Hey there, time traveller!
This article was published 13/9/2010 (2170 days ago), so information in it may no longer be current.
Ottawa and the province took the first step Monday in the creation of a new authority that would head up the cleanup of Lake Winnipeg and manage water quality throughout its basin -- an area that includes four provinces and two U.S. states.
Manitoba's senior MP, Vic Toews, and the province's Water Stewardship Minister, Christine Melnick, inked an agreement at a windy ceremony at The Forks to put the wheels into motion over the next five years.
"This is the first time we've had an agreement of this nature with the federal government," Melnick said. "They have officially come to the table to say, 'We are a partner in cleaning up not only Lake Winnipeg, but working throughout the basin.'"
But critics say the Harper government is five years late in committing to saving Lake Winnipeg.
They say it should have been signed five years ago when it was first proposed in a Liberal-sponsored report, Restoring the Health of Lake Winnipeg.
"To save Lake Winnipeg, it will take a major federal effort like it for the Great Lakes," report co-author and Liberal candidate Terry Duguid said. "What they've only done is approve small projects that are worthwhile, but really only merely tinkering."
Duguid said the 2005 report also recommended the creation of a Lake Winnipeg Basin Council that would oversee the cleanup throughout the lake's drainage area.
Melnick said Monday's signing is a move towards such a single planning authority.
"This takes us a step closer to the overall co-ordination that we all agree we need," she said.
RM of Victoria Beach Mayor Tom Farrell said the agreement between the two governments comes as Manitoba Hydro's licence to manage the water level on the lake comes up for renewal next year.
Many blame shore erosion on the lake because Hydro keeps the lake's level artificially high so it has water to power its northern dams.
"This needs to be reviewed scientifically," he said. "I think it should involve an independent body."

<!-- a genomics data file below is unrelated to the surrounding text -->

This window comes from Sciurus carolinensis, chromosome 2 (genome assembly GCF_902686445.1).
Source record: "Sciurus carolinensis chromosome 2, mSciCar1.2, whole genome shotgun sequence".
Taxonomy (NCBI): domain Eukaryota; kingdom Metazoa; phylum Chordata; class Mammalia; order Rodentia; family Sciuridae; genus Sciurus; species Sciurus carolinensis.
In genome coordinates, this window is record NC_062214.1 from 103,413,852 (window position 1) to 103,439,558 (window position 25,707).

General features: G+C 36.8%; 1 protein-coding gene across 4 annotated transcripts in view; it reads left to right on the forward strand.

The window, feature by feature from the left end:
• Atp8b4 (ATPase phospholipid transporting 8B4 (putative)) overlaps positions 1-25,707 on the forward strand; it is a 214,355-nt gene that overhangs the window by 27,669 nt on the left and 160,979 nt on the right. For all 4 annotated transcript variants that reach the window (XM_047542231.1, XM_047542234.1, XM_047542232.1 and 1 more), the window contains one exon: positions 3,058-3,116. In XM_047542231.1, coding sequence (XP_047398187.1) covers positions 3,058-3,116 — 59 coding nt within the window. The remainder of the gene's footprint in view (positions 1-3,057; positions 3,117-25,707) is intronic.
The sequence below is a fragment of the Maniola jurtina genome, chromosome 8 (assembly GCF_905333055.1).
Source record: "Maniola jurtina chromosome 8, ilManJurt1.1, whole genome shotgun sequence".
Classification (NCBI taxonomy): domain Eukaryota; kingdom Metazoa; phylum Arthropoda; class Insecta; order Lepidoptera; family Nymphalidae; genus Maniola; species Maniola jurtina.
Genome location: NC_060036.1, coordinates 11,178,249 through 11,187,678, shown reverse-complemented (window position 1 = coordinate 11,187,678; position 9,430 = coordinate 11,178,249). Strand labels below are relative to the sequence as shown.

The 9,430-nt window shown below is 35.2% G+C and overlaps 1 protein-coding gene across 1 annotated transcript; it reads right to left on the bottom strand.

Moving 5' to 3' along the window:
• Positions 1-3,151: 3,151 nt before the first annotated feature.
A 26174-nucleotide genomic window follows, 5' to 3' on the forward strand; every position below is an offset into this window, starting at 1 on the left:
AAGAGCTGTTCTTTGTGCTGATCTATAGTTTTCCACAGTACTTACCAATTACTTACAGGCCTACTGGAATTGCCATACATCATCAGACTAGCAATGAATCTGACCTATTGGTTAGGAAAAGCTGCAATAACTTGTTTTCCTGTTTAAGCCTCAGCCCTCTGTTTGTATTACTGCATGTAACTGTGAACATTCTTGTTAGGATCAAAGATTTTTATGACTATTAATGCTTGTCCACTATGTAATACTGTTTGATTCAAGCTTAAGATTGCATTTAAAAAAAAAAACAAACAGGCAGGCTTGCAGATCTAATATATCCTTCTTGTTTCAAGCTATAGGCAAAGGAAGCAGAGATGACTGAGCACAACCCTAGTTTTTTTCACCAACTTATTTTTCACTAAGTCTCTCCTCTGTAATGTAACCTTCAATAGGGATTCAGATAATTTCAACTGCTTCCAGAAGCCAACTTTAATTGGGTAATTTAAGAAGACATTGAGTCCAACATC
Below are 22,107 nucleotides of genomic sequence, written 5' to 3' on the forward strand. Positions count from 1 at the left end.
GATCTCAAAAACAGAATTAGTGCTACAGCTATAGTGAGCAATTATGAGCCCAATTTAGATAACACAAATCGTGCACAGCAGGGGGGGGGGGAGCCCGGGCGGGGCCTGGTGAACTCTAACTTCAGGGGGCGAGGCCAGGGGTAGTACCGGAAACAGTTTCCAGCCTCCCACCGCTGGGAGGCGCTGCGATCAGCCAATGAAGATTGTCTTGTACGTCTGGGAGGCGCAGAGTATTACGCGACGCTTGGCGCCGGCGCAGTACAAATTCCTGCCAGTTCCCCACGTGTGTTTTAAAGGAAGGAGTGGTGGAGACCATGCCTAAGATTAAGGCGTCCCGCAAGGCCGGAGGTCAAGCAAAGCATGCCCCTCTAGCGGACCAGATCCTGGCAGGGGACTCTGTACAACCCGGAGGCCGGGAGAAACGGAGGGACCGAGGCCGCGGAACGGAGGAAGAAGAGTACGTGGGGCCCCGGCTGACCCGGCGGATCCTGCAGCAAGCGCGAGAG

Melnick added the province will focus on scientific research into what ails the lake and how it can be reversed.
What ails it was in plain view this summer where thick green -- sometimes even turquoise -- algae washed up on beaches in the south basin of the lake. The green, smelly goo has become worse over the years as increased nutrients like phosphorus and nitrogen are flushed into the lake from farm fields and other sources across Western Canada, Minnesota and North Dakota.
"We're not just talking about a little skim that comes in and is gone the next day," Gimli commercial fisherman Robert Kristjanson said. "We're talking about algae that goes right to the bottom."
Kristjanson said the algae sucks oxygen out of the water and threatens the fishery, and sometimes clogs fishing nets.
While fishing is good now, there's concern it's not sustainable if conditions in the lake are not addressed.
"When you catch the big fish you wonder if there are any little ones," Kristjanson said.
The threat to the lake was known in 1974 when a task force warned about the algae blooms and other problems. However, successive governments did little if anything while cottage developments grew around the lake and use of farm fertilizers and manure spreading flourished. Between 1974 and 2001, the load of nitrogen and phosphorus in Lake Winnipeg grew by more than 50 per cent.
In 2003, the provincial government laid out a six-point action plan for the lake and in 2007 Ottawa committed $18 million towards getting a better idea of the physical, chemical and biological nature of the lake and setting nutrient levels the lake can manage.
Duguid said fixing the lake, the sixth-largest in Canada and 10th largest in the world, would take at least $120 million. Tourism, cottage properties and the fishery are likely worth more than that, he said.
Melnick added the province is still educating Manitobans, and retailers, about the province's 2007 ban on phosphorus in dishwashing detergent and lawn fertilizer.
"We've have found that people are very willing to be compliant," she said. "They're really wanting to be part of the cleanup."